Philanthropy’s role in rolling out UHC

Angela Nguku

Philanthropy can greatly help the implementation of Universal Health Coverage, but it needs to pay attention to some key issues

What Women Want campaign in Kenya. Credit: WRA Kenya

With 400 million people the world over lacking essential health services and many others in low- and middle-income countries pushed to extreme poverty by the high cost of healthcare, Universal Health Coverage (UHC) is seen as the way to access health services for all, while ensuring that high standards of service delivery are upheld. Moreover, the UN’s UHC Political Declaration recognises UHC as fundamental to achieving the 2030 SDG Agenda. Governments are therefore called upon to significantly increase their health investments to deliver it.

These responses show people’s desire to reclaim power from those who make decisions on their behalf and from those who design and implement health policies and programmes without consulting them.

Philanthropy can potentially play a key role here, but to do so effectively it should embody the key principles of the UHC promise – quality, equity and accountability.

The UHC agenda is centered on varied approaches including integration, coordination, efficiency and collaboration. Philanthropic funding approaches can be remodelled to ensure alignment with these approaches and to propagate publicly funded UHC reforms. Effective philanthropy must be community-driven so that it addresses the most important UHC challenges, with priority setting done by the people who will benefit from the services. The White Ribbon Alliance-led What Women Want (WWW) campaign revealed the importance of this. Reaching close to 1.2 million women and girls across 114 countries, the WWW campaign sought to understand what quality, a key principle of UHC, means for them. Respect and dignity were the first priority – being called by name, absence of discrimination and judgment when seeking care. Water and sanitation, especially clean toilets, clean linen, etc, were also ranked high. These responses show people’s desire to reclaim power from those who make decisions on their behalf and from those who design and implement health policies and programmes without consulting them.

Multi-stakeholder and cross-sectoral partnerships should never leave out local advocacy efforts and people’s voices if sustainable impact is desired.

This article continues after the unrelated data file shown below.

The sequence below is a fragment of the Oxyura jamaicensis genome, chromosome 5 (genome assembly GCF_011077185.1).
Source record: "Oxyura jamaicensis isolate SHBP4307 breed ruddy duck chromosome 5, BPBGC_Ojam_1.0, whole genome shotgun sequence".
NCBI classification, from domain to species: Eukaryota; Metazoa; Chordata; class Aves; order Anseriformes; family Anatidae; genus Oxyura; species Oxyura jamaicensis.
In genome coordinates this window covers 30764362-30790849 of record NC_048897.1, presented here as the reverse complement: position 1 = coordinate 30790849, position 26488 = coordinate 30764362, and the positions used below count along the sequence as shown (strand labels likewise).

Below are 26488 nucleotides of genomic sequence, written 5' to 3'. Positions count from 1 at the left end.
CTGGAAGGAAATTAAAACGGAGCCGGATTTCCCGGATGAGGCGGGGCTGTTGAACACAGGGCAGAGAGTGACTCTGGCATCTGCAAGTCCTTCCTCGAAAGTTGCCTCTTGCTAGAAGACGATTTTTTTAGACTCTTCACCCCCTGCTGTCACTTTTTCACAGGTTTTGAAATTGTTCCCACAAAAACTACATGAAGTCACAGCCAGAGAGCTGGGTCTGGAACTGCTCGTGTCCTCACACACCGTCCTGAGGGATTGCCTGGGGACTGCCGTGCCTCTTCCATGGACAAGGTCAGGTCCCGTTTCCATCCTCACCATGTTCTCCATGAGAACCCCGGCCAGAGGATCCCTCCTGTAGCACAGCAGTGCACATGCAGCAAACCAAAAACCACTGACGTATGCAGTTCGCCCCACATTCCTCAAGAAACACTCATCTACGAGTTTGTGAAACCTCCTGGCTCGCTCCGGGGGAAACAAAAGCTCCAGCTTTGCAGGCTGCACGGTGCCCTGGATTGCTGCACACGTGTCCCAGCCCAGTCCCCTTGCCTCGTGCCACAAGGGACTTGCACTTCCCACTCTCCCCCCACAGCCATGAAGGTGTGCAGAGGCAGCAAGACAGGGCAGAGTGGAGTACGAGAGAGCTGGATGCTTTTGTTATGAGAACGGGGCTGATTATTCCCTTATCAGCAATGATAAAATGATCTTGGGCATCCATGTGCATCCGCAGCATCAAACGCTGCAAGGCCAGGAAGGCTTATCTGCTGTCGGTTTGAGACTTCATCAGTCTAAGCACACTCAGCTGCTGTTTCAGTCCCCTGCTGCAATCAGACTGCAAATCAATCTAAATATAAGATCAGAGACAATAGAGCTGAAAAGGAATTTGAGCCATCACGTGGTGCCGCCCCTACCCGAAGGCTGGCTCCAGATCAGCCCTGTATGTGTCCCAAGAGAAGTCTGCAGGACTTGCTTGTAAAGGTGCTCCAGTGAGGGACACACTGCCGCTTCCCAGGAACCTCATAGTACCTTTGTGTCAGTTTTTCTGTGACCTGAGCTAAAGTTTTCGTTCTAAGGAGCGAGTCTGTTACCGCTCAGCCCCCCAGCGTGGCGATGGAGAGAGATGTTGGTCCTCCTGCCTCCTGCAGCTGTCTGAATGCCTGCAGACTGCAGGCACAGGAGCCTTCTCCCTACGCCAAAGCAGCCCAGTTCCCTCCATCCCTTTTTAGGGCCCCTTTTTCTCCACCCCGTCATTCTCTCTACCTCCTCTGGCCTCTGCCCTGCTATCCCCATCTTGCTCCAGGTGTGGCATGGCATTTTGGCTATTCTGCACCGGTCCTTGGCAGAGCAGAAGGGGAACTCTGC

Advocacy by civil society has been an essential component of the progress in global health over the past 20 years. By championing the informed, independent voices of people who are most affected by weak healthcare systems, grassroots CSOs are essential amplifiers in UHC implementation. They raise awareness about gaps and inequities, propose solutions to address them and lead accountability mechanisms for UHC tracking and delivery. However, in the ongoing UHC reforms, they are often left out. Data to support implementation in countries, such as the Kenya UHC pilot, is based on research generated by UHC experts and not on the views of CSOs or community groups. Philanthropy must provide support for their endeavours. This means prioritising funding for national- and grassroots-level advocacy for accountability, something which is overlooked by both governments and funders, but which can improve use of UHC resources and sustainability. Furthermore, multi-stakeholder and cross-sectoral partnerships should never leave out local advocacy efforts and people’s voices if sustainable impact is desired.

What Women Want campaign in Kenya. Credit: WRA Kenya

Philanthropy should help nations in planning and implementing strategic health financing models that can better support UHC delivery from primary healthcare to more complex curative, palliative and rehabilitative care. This will ensure that reforming national UHC architecture addresses the current widespread inequities. Philanthropies should prioritise the impact of their work on the most marginalised populations.

Another critical element they need to confront is the gaping governance and leadership deficits in UHC delivery, addressing in particular corruption in the health sector. It’s no use continuing to fill a leaking bucket. Well-funded evidence generation and analysis is required to inform better interventions and responsive funding policies. Factors which produce corruption are varied in different healthcare settings and country contexts, hence the need for more deliberate funding for social accountability. At the end of the day, investing in the voice and agency of citizens will directly guarantee desired social impact and will build a strong accountability mechanism to ensure UHC is delivered as promised.

Angela Nguku is executive director of White Ribbon Alliance, Kenya.
Email: anguku@whiteribbonalliance.org
Twitter: @angienguku


Comments (1)

Pamela Onyoo

Wow, This is incisive and well articulated


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